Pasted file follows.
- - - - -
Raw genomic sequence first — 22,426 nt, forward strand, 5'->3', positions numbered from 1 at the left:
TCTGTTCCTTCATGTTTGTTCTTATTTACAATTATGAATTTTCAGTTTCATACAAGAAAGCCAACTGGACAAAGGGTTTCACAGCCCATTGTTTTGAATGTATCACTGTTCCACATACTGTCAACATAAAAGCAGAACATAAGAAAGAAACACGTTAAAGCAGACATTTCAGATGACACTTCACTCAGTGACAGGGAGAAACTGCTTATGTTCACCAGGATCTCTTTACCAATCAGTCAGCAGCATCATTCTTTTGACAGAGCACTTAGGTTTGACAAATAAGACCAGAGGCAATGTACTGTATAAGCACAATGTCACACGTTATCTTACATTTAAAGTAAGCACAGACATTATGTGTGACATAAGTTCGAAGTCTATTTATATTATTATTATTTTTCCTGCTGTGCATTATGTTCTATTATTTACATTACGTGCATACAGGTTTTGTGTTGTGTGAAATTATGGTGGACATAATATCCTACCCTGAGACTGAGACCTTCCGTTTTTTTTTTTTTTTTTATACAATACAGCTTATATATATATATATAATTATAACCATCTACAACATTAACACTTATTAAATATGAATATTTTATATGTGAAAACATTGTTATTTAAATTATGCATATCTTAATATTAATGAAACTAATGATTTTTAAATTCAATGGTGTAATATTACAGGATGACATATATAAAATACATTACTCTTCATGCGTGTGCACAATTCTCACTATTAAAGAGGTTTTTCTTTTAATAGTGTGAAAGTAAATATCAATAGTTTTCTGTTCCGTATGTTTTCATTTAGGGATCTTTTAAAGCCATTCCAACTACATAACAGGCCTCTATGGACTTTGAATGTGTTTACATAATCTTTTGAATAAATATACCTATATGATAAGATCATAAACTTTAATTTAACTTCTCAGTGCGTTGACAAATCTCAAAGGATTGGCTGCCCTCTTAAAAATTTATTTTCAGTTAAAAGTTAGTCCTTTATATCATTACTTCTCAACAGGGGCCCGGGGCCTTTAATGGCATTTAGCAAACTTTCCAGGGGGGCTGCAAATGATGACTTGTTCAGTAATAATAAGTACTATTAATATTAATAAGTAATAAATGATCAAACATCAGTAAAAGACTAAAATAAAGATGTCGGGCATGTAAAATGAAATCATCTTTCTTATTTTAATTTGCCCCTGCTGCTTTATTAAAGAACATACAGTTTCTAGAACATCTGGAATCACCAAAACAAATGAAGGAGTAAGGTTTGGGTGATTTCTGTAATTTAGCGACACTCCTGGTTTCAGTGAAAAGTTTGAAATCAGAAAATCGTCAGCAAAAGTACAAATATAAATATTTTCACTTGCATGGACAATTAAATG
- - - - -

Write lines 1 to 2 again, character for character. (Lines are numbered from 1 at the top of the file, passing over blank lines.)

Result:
Raw genomic sequence first — 22,426 nt, forward strand, 5'->3', positions numbered from 1 at the left:
TCTGTTCCTTCATGTTTGTTCTTATTTACAATTATGAATTTTCAGTTTCATACAAGAAAGCCAACTGGACAAAGGGTTTCACAGCCCATTGTTTTGAATGTATCACTGTTCCACATACTGTCAACATAAAAGCAGAACATAAGAAAGAAACACGTTAAAGCAGACATTTCAGATGACACTTCACTCAGTGACAGGGAGAAACTGCTTATGTTCACCAGGATCTCTTTACCAATCAGTCAGCAGCATCATTCTTTTGACAGAGCACTTAGGTTTGACAAATAAGACCAGAGGCAATGTACTGTATAAGCACAATGTCACACGTTATCTTACATTTAAAGTAAGCACAGACATTATGTGTGACATAAGTTCGAAGTCTATTTATATTATTATTATTTTTCCTGCTGTGCATTATGTTCTATTATTTACATTACGTGCATACAGGTTTTGTGTTGTGTGAAATTATGGTGGACATAATATCCTACCCTGAGACTGAGACCTTCCGTTTTTTTTTTTTTTTTTATACAATACAGCTTATATATATATATATAATTATAACCATCTACAACATTAACACTTATTAAATATGAATATTTTATATGTGAAAACATTGTTATTTAAATTATGCATATCTTAATATTAATGAAACTAATGATTTTTAAATTCAATGGTGTAATATTACAGGATGACATATATAAAATACATTACTCTTCATGCGTGTGCACAATTCTCACTATTAAAGAGGTTTTTCTTTTAATAGTGTGAAAGTAAATATCAATAGTTTTCTGTTCCGTATGTTTTCATTTAGGGATCTTTTAAAGCCATTCCAACTACATAACAGGCCTCTATGGACTTTGAATGTGTTTACATAATCTTTTGAATAAATATACCTATATGATAAGATCATAAACTTTAATTTAACTTCTCAGTGCGTTGACAAATCTCAAAGGATTGGCTGCCCTCTTAAAAATTTATTTTCAGTTAAAAGTTAGTCCTTTATATCATTACTTCTCAACAGGGGCCCGGGGCCTTTAATGGCATTTAGCAAACTTTCCAGGGGGGCTGCAAATGATGACTTGTTCAGTAATAATAAGTACTATTAATATTAATAAGTAATAAATGATCAAACATCAGTAAAAGACTAAAATAAAGATGTCGGGCATGTAAAATGAAATCATCTTTCTTATTTTAATTTGCCCCTGCTGCTTTATTAAAGAACATACAGTTTCTAGAACATCTGGAATCACCAAAACAAATGAAGGAGTAAGGTTTGGGTGATTTCTGTAATTTAGCGACACTCCTGGTTTCAGTGAAAAGTTTGAAATCAGAAAATCGTCAGCAAAAGTACAAATATAAATATTTTCACTTGCATGGACAATTAAATG